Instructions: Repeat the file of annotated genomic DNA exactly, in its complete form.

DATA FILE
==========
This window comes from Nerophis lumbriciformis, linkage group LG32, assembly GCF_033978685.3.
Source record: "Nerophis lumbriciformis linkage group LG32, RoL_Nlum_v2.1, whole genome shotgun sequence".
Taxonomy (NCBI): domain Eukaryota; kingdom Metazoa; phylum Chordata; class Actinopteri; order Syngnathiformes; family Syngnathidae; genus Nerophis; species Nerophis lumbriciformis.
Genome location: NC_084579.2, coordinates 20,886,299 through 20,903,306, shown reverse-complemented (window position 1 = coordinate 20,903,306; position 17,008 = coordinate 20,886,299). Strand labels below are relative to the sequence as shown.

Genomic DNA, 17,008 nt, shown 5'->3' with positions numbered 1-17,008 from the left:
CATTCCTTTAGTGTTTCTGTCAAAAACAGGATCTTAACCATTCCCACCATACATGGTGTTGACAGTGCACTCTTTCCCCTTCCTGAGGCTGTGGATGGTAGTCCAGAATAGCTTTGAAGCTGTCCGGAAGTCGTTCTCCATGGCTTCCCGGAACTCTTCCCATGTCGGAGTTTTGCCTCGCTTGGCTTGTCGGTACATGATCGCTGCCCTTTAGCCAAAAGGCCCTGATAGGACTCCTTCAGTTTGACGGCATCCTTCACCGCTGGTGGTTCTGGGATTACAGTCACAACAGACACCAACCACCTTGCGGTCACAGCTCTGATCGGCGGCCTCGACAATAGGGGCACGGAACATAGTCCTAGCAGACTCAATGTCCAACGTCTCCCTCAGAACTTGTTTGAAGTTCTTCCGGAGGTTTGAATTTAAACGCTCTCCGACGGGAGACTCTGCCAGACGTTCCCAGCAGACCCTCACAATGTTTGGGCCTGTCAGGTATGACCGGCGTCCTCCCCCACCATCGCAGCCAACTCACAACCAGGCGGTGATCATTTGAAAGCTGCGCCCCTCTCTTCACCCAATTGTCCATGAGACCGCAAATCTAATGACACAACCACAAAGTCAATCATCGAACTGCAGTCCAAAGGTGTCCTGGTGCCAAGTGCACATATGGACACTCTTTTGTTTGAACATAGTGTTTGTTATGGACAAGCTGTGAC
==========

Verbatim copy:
This window comes from Nerophis lumbriciformis, linkage group LG32, assembly GCF_033978685.3.
Source record: "Nerophis lumbriciformis linkage group LG32, RoL_Nlum_v2.1, whole genome shotgun sequence".
Taxonomy (NCBI): domain Eukaryota; kingdom Metazoa; phylum Chordata; class Actinopteri; order Syngnathiformes; family Syngnathidae; genus Nerophis; species Nerophis lumbriciformis.
Genome location: NC_084579.2, coordinates 20,886,299 through 20,903,306, shown reverse-complemented (window position 1 = coordinate 20,903,306; position 17,008 = coordinate 20,886,299). Strand labels below are relative to the sequence as shown.

Genomic DNA, 17,008 nt, shown 5'->3' with positions numbered 1-17,008 from the left:
CATTCCTTTAGTGTTTCTGTCAAAAACAGGATCTTAACCATTCCCACCATACATGGTGTTGACAGTGCACTCTTTCCCCTTCCTGAGGCTGTGGATGGTAGTCCAGAATAGCTTTGAAGCTGTCCGGAAGTCGTTCTCCATGGCTTCCCGGAACTCTTCCCATGTCGGAGTTTTGCCTCGCTTGGCTTGTCGGTACATGATCGCTGCCCTTTAGCCAAAAGGCCCTGATAGGACTCCTTCAGTTTGACGGCATCCTTCACCGCTGGTGGTTCTGGGATTACAGTCACAACAGACACCAACCACCTTGCGGTCACAGCTCTGATCGGCGGCCTCGACAATAGGGGCACGGAACATAGTCCTAGCAGACTCAATGTCCAACGTCTCCCTCAGAACTTGTTTGAAGTTCTTCCGGAGGTTTGAATTTAAACGCTCTCCGACGGGAGACTCTGCCAGACGTTCCCAGCAGACCCTCACAATGTTTGGGCCTGTCAGGTATGACCGGCGTCCTCCCCCACCATCGCAGCCAACTCACAACCAGGCGGTGATCATTTGAAAGCTGCGCCCCTCTCTTCACCCAATTGTCCATGAGACCGCAAATCTAATGACACAACCACAAAGTCAATCATCGAACTGCAGTCCAAAGGTGTCCTGGTGCCAAGTGCACATATGGACACTCTTTTGTTTGAACATAGTGTTTGTTATGGACAAGCTGTGAC